Zandi Dandizette’s latest show, Considering Constraints, is a sculptural, illustrative and technology-based deconstruction of societal binaries. “The binary as we know it, especially gender, was really reinforced in the eighties, and right now we are reflecting as a society regarding what we’ve created over the last thirty years,” laughed Zandi. “You can see it in built into our tropes and mythos. As a nonbinary artist, my work genuinely works with organic/geometric, blue/pink, and circle/square.” In this installation, Zandi’s work further tackles how we can disrupt this all or nothing, black or white viewpoint.
“I’ve been working with the concept of cave versus cliff for a while,” said Zandi (BMA 2014). “My idea is one space you retreat into for personal reflection, while the other is looking outward.” The cave motif is clear in this installation at Conduit Gallery, where the viewer walks into a large installation of interlocking pink and blue foam complete with cotton candy coloured stalagmite forms protruding from the floor. In the middle of the room, a deflated figure is suspended from the ceiling, a physical manifestation of an illustration that Zandi has been creating in various forms for close to 14 years.
The figure is made from a full-body suit covered in a fractal pattern from neck to wrists and ankles. The hood of the suit is blank, serving as a canvas for the projected content – a video loop of different faces to engage in the discussion of the gender binary. The projection of the faces is distorted by the wrinkles in the fabric. The piece is effective from multiple viewpoints since the projection is also visible from the back, adding another layer of ambiguity. Watching the faces flicker through, familiar faces are present from the Vancouver art community. “It was exciting seeing the different folks who wanted to participate, as well as experiencing the conversations that were spurred,” said Zandi on the creation of the projected film. “As is the spectrum itself, each person's perspective and focus were unique.”
The work is both personal and communal; it deals with Zandi’s own history but also involves thirty-five collaborators. “I am very into socially-engaged art, so it was great to meet so many people and discuss the work with them during the creation,” said Zandi. “For the suit itself, I couldn’t draw on it without it being stretched, so I had people wear it while I drew on them for hours upon hours. It was a very socially involved project in that way.”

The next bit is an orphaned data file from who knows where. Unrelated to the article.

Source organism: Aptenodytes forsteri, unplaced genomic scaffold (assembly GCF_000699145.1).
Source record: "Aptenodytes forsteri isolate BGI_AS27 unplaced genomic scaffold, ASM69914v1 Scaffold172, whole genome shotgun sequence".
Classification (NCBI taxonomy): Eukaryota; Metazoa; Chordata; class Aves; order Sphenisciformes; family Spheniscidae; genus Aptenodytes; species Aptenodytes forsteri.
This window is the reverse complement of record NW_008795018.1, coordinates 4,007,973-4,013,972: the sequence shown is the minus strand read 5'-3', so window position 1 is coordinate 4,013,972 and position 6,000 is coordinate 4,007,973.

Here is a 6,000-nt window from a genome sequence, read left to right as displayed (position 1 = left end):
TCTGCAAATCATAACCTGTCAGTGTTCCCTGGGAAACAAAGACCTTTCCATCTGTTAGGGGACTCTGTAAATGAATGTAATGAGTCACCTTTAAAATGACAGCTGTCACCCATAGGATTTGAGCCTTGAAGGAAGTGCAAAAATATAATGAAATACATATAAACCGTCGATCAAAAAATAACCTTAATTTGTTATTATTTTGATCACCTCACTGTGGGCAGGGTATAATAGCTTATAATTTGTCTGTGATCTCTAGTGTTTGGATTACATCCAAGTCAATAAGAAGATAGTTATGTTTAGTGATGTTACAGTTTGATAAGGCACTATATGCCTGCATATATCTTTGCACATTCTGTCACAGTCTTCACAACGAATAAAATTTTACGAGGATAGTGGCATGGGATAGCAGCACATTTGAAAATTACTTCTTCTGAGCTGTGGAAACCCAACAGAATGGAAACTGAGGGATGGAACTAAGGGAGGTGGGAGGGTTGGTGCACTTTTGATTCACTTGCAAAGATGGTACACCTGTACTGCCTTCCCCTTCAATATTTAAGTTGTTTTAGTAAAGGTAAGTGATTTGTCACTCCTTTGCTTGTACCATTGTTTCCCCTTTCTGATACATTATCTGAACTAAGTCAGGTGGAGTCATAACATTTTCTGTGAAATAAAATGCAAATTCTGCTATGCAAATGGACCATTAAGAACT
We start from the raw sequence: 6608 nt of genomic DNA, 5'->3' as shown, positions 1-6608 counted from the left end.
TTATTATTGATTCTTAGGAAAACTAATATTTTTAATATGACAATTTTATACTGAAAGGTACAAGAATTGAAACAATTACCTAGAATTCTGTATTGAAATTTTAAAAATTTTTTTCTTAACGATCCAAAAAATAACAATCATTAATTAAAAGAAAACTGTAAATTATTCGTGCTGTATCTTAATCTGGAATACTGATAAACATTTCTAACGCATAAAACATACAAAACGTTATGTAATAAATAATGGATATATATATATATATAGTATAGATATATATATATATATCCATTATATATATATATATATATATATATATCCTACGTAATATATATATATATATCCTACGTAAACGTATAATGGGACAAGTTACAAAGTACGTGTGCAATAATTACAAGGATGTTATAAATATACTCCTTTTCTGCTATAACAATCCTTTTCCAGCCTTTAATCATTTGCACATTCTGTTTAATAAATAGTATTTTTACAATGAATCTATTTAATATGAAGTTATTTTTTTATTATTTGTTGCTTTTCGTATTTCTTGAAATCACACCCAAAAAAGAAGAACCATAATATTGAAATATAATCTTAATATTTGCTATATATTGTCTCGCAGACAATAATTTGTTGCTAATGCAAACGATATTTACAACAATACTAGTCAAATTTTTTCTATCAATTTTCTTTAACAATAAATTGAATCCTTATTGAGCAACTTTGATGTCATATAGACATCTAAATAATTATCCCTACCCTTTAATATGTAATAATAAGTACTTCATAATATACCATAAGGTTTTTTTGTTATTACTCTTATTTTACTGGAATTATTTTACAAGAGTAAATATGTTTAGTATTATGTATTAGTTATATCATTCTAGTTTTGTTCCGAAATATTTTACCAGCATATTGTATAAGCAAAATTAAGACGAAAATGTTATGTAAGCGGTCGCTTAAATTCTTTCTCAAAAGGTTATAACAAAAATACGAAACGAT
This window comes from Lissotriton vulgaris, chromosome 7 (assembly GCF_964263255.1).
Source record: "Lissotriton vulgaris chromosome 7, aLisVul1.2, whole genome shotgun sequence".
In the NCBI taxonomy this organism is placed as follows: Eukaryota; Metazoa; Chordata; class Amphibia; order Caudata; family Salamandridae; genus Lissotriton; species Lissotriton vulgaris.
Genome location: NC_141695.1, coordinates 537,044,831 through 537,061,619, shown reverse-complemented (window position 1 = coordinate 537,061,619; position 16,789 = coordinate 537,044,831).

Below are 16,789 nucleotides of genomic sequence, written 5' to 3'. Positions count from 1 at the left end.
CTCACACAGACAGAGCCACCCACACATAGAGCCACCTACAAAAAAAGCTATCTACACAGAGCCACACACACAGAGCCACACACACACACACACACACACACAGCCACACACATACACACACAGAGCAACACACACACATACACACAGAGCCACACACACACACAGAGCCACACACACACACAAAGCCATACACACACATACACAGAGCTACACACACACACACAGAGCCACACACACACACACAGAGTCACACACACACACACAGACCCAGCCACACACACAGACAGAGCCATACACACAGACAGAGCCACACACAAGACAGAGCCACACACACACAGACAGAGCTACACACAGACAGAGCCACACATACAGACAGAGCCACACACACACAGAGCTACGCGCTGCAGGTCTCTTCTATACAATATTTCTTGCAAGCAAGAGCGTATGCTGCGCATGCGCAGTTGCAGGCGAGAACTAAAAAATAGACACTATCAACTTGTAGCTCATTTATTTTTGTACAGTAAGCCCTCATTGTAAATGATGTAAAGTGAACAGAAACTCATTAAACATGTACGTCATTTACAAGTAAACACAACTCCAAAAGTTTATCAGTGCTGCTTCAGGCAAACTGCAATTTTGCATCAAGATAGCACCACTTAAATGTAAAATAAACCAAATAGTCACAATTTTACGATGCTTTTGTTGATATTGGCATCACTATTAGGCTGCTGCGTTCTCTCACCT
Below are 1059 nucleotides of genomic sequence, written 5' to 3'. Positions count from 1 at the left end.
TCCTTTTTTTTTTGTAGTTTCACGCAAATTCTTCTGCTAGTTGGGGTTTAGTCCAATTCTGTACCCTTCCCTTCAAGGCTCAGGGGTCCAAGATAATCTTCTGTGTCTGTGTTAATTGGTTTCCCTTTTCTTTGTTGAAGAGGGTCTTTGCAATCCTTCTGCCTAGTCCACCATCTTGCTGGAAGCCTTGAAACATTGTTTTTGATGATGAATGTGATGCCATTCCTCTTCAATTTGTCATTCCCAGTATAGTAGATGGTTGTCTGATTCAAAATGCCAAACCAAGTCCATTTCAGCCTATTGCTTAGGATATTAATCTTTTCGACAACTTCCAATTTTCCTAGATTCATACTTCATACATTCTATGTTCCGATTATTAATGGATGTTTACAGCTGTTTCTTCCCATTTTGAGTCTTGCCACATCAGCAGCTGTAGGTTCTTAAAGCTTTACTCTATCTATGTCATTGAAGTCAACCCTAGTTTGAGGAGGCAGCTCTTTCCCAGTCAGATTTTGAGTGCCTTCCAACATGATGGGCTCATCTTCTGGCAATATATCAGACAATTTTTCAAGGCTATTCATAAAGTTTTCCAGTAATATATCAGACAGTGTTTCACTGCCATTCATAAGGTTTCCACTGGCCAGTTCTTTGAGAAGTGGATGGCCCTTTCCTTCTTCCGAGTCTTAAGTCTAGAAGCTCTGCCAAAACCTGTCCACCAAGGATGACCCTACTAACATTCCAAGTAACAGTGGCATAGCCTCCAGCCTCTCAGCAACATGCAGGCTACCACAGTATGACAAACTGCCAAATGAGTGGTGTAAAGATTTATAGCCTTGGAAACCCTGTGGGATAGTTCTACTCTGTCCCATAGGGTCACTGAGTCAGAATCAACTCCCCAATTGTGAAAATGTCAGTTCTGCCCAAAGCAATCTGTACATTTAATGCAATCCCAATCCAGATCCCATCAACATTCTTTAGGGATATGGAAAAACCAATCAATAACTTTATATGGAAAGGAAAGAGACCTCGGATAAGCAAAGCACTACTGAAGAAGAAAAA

[image004.jpg Considering Constraints opening reception by Tito Ohep]
The installation’s palette brings to mind the Pantone colours of 2017, Serenity and Rose Quartz. The use of blue and pink covers the room, all the way down to what Zandi is wearing. Referencing the gender binary as a nonbinary artist, Zandi’s work questions the dichotomy of duality. “For me, it’s all relational,” shared Zandi. “I’m constantly thinking about the juxtapositions of binary and the conflict therein. As my own gender falls more within the spectrum, it’s a natural process for me to discuss this. Usually my work surrounds identity, and conflict within social means, and it’s great that I can bring in the community into this particular project. It's a shared experience.”
The show will wrap with a closing reception, talk and performance. The performance itself will be a collaborative experience for the audience. Without giving too much away, Zandi shared a little bit about how they feel the performance will be executed. “I feel it'll degenerate to a less serious experience, which I find important to the accessibility point of the art world,” said Zandi. “Some people will see it in it's one dimensional experience, and others will relate to the underlying elements.”
The community is invited to take part in the final performance at Conduit Gallery on February 21 at 7PM at Conduit Gallery, 165 E Hastings St.